Genealogies of Literary Form

 dal 22/06 al 23/06
Immagine dell'evento Genealogies of Literary Form

Multiple literary experiences, since the end of the Maoist “unification” of the literary system, have
emerged in China bringing about a multiplicity of literary expressions articulated in different forms
and through different media. In some cases, following the urge of bringing Chinese culture “to the
world”, this gave rise to trends and genres conversant with the more consecrated developments of
modern Western literature – however claiming proudly their distinctive “Chinese characteristics”. In
some others, stemming more directly from indigenous cultural sensibilities and social experiences, it
gave rise to popular genres with a distinctively local circulation and readership.
Whether called to join the noble ranks of “world literature”, or more humbly catering to local tastes
and concerns, all of these literary expressions, rooted as they are in the terrain of the Chinese social
life, typically respond in their emergence to the specific historical circumstances that enable or
prompt their very existence. In other words, the processes of their formation are motivated and shaped,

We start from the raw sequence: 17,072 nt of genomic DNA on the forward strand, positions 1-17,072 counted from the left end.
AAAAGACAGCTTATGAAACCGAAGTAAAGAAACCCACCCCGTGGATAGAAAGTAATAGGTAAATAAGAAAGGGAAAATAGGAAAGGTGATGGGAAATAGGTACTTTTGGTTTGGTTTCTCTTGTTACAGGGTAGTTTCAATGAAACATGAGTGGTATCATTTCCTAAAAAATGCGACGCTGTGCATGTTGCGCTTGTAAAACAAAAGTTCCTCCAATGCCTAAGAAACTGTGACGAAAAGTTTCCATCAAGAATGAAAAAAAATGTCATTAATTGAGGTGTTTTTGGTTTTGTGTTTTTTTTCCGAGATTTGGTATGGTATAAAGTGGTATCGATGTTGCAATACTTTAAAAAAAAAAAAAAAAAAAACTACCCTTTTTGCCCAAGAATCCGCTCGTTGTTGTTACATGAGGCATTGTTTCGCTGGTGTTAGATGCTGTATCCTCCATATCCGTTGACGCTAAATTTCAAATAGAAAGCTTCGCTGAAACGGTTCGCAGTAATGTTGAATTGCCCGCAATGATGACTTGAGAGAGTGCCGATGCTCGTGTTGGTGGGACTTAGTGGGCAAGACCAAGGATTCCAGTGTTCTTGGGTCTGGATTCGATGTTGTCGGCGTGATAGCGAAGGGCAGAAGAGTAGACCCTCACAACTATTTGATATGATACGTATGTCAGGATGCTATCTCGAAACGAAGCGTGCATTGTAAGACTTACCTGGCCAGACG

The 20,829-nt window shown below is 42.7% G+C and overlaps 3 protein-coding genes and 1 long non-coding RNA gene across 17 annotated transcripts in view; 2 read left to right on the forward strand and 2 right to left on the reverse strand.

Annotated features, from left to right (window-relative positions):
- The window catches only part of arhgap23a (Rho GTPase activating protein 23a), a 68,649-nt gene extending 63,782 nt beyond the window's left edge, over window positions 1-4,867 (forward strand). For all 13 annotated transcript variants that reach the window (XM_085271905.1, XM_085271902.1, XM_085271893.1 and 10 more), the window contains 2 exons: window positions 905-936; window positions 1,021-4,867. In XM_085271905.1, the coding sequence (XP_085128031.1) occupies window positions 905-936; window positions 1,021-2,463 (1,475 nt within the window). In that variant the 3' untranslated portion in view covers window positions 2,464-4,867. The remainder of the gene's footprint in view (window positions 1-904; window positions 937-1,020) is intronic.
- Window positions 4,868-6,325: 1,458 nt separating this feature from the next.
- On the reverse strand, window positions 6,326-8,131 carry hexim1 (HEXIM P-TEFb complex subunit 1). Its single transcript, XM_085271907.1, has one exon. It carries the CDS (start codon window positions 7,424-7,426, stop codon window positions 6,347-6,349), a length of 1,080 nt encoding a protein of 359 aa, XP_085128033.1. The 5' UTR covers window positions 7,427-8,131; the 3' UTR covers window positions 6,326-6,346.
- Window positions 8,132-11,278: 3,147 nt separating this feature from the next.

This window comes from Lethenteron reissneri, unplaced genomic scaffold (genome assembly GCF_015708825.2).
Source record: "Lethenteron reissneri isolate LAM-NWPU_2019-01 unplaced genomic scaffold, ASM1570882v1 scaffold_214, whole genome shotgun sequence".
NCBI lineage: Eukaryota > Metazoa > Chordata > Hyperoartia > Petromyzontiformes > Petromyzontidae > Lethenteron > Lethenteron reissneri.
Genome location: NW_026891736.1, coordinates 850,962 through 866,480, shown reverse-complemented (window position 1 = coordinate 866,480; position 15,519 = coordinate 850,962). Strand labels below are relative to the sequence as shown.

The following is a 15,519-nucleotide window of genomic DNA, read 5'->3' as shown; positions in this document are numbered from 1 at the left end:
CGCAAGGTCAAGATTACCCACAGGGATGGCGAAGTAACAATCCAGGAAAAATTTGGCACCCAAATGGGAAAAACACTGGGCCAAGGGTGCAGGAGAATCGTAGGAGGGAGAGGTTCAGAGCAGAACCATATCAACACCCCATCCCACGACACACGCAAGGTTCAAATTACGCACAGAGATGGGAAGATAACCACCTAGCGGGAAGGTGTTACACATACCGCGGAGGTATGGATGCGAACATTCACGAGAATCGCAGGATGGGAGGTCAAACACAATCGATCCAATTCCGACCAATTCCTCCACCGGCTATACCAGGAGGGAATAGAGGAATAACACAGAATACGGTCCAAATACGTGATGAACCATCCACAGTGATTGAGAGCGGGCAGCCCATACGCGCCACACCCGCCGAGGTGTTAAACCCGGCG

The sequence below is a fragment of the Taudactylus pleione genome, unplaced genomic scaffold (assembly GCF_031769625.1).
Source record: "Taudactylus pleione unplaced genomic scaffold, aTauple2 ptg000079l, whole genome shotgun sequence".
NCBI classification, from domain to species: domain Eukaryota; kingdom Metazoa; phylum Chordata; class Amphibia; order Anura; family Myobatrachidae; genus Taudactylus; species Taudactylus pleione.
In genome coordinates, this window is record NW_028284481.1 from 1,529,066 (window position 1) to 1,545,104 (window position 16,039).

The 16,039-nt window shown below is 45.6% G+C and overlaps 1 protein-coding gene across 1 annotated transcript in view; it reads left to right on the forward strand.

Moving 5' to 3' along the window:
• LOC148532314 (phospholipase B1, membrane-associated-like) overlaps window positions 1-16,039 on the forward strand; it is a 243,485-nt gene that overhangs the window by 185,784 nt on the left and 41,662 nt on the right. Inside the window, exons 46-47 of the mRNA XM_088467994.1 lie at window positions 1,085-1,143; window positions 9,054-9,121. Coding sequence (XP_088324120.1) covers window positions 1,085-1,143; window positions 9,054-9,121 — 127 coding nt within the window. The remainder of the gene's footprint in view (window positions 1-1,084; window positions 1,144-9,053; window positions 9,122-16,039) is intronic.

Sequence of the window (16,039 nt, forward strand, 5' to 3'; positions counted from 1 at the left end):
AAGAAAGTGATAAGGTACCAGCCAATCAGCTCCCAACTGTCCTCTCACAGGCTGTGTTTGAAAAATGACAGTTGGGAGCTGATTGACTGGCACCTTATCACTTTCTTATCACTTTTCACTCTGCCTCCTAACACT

in multiple and variable ways, by the intricate webs of social factors that co-operate in constituting
them as forms even before inspiring their contents.
Given the awareness that literary signification is inseparable from form, and that form is not just a
matter of individual choice but is always steeped in some wider historical and social grounding, the
purpose of this conference is to invite for a series of interventions aiming to capture significant social
processes in the creation of literary forms in contemporary China, observing on the one hand how
specific social dynamics – political, economic, technological, cultural at large and more narrowly
literary – participate in shaping the formation of certain specific literary configurations, and on the
other how particular formal arrangements within these configurations tend to inform the very body
of the specific texts structuring their particular articulations of meaning.
In short, why do certain forms emerge at specific times? How, once they have emerged, do they
function, both internally as textual constructions and externally as socially symbolic acts? What do
they aim to do, what are their social “affordances”? And, in view of their functions and aims, what
are they able to express through language, what are they not able to express? How are they interpreted
by their readers, professional and amateur alike, what kind of effects – aesthetic, political, cognitive,
affective – do they elicit in them?
While much has been done in European and American scholarship to connect the genesis of literary
forms with their specific historical environments and discourses in the late Qing, Republican and
Maoist periods, less attention has been paid to historicize the constitution of forms in contemporary
China. On the one hand, literary studies on contemporary China in the West tend to be focused
primarily on the analysis of broad cultural-historical themes and contents; on the other, interpretation
of contemporary literary trends in China seems often driven by the double impulse of either inscribing